After watching Dan's presentation yesterday, I've been spending all day trying to comprehend the significance of EOS in the blockchain space. How different is it exactly, compared to so many blockchains out there? To begin with, I think it's best to first understand what an Operating System is:-
the software that supports a computer's basic functions, such as scheduling tasks, executing applications, and controlling peripherals.
It may take a while to appreciate this - EOS, essentially being the Operating System for blockchains will mean that it's quite like Windows / Linux / MacOS with built-in cryptoeconomic incentives. In short, a Windows with its own version of a frictionless Peer-to-Peer Electronic Cash System. It will also be able to host any app-coins asynchronously - just like the list of stuff running "at the same time" in your computer, looking at Task Manager.
A decentralised operating system is somewhat a more focused product compared to Ethereum's decentralised computer. After all, computers can be installed with multiple OSes. App-coins running on EOS may be hardforked (or in traditional software terms, updated) without affecting EOS itself. The DAO incident back in 2016 may have been avoided if Ethereum was indeed designed more like an Operating System, instead of an all encompassing state machine.
Just like Windows, Linux, MacOS, etc, EOS may be on its way to becoming the most widespread consumer product that works. It hasn't proven itself in any capacity at all, but I think Dan has good experience and might've been onto good design philosopies with BTS and STEEM. Looking at the history of computing, I think the OS-perspective could be what it takes to truly bring blockchains to the masses.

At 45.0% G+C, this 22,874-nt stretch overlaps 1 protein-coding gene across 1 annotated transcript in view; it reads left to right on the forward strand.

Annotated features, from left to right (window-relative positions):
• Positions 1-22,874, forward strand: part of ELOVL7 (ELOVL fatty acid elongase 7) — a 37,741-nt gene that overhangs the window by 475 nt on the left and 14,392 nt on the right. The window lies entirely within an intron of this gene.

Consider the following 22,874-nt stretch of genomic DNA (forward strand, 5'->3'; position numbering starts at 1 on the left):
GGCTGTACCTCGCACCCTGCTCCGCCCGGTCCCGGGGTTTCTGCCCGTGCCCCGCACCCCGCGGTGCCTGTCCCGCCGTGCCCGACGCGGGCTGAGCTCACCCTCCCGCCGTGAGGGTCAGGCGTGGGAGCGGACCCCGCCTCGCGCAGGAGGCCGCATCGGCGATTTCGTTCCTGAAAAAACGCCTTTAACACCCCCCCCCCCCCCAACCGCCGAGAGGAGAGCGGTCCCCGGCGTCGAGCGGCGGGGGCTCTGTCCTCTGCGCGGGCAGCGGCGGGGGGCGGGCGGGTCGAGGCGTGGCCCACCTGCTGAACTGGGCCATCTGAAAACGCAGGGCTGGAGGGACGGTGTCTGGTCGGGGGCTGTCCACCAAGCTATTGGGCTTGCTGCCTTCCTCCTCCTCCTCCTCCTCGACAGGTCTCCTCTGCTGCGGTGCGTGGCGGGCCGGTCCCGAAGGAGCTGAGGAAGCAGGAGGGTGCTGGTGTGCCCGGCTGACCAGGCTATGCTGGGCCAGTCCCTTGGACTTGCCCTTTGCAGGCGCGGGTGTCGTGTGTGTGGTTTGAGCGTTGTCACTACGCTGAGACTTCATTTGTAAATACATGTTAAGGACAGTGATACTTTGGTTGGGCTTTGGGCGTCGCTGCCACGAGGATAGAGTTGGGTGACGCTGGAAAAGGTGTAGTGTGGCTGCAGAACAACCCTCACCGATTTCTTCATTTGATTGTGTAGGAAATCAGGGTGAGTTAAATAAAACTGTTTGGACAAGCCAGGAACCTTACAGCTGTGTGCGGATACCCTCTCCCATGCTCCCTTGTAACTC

The approach I propose for Smart Contracts can eventually support many different languages in parallel. The choice of language has more to do with getting a minimal viable product to market in a timely manner than anything else. Other languages will come in time if the platform proves successful.
by @dantheman on a scripting language called Wren
Wren is a scripting language. Wren is intended for embedding in applications. It has no dependencies, a small standard library, and an easy-to-use C API. It compiles cleanly as C99, C++98 or anything later.
part description of Wren
But all this is just me yapping away about something I don't know much about. The whitepaper is yet to be revealed. Anyway, looks like EOS is being back by strong confident hands, considering the EOS jumbotron in Times Square and being one of the almost-whalelike sponsors for Coindesk's Consensus 2017.